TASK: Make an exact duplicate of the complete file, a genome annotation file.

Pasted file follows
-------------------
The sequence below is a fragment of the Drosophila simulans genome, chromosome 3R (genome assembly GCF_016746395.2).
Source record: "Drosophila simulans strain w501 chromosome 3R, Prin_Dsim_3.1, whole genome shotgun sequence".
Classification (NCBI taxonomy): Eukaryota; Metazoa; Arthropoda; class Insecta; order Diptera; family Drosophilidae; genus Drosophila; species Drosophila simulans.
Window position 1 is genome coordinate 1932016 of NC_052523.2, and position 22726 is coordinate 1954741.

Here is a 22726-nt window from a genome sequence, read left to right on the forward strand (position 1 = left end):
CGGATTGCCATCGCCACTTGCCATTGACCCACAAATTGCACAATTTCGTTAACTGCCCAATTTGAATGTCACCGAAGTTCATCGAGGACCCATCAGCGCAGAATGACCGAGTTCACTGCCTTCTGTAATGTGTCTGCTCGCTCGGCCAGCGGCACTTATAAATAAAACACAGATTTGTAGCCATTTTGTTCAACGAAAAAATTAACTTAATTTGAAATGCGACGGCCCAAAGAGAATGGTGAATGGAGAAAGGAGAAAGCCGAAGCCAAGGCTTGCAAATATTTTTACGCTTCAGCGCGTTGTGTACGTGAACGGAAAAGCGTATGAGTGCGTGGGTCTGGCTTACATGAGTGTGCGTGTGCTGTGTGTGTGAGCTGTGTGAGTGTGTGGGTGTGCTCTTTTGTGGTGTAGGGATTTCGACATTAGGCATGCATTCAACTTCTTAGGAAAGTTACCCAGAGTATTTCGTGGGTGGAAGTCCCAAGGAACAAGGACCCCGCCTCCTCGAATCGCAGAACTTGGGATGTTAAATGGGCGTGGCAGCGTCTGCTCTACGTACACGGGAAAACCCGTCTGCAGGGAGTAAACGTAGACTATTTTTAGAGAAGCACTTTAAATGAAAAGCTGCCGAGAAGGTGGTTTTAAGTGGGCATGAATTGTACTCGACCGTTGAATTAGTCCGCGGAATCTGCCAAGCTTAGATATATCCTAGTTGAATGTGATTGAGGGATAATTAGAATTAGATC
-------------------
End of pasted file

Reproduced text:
The sequence below is a fragment of the Drosophila simulans genome, chromosome 3R (genome assembly GCF_016746395.2).
Source record: "Drosophila simulans strain w501 chromosome 3R, Prin_Dsim_3.1, whole genome shotgun sequence".
Classification (NCBI taxonomy): Eukaryota; Metazoa; Arthropoda; class Insecta; order Diptera; family Drosophilidae; genus Drosophila; species Drosophila simulans.
Window position 1 is genome coordinate 1932016 of NC_052523.2, and position 22726 is coordinate 1954741.

Here is a 22726-nt window from a genome sequence, read left to right on the forward strand (position 1 = left end):
CGGATTGCCATCGCCACTTGCCATTGACCCACAAATTGCACAATTTCGTTAACTGCCCAATTTGAATGTCACCGAAGTTCATCGAGGACCCATCAGCGCAGAATGACCGAGTTCACTGCCTTCTGTAATGTGTCTGCTCGCTCGGCCAGCGGCACTTATAAATAAAACACAGATTTGTAGCCATTTTGTTCAACGAAAAAATTAACTTAATTTGAAATGCGACGGCCCAAAGAGAATGGTGAATGGAGAAAGGAGAAAGCCGAAGCCAAGGCTTGCAAATATTTTTACGCTTCAGCGCGTTGTGTACGTGAACGGAAAAGCGTATGAGTGCGTGGGTCTGGCTTACATGAGTGTGCGTGTGCTGTGTGTGTGAGCTGTGTGAGTGTGTGGGTGTGCTCTTTTGTGGTGTAGGGATTTCGACATTAGGCATGCATTCAACTTCTTAGGAAAGTTACCCAGAGTATTTCGTGGGTGGAAGTCCCAAGGAACAAGGACCCCGCCTCCTCGAATCGCAGAACTTGGGATGTTAAATGGGCGTGGCAGCGTCTGCTCTACGTACACGGGAAAACCCGTCTGCAGGGAGTAAACGTAGACTATTTTTAGAGAAGCACTTTAAATGAAAAGCTGCCGAGAAGGTGGTTTTAAGTGGGCATGAATTGTACTCGACCGTTGAATTAGTCCGCGGAATCTGCCAAGCTTAGATATATCCTAGTTGAATGTGATTGAGGGATAATTAGAATTAGATC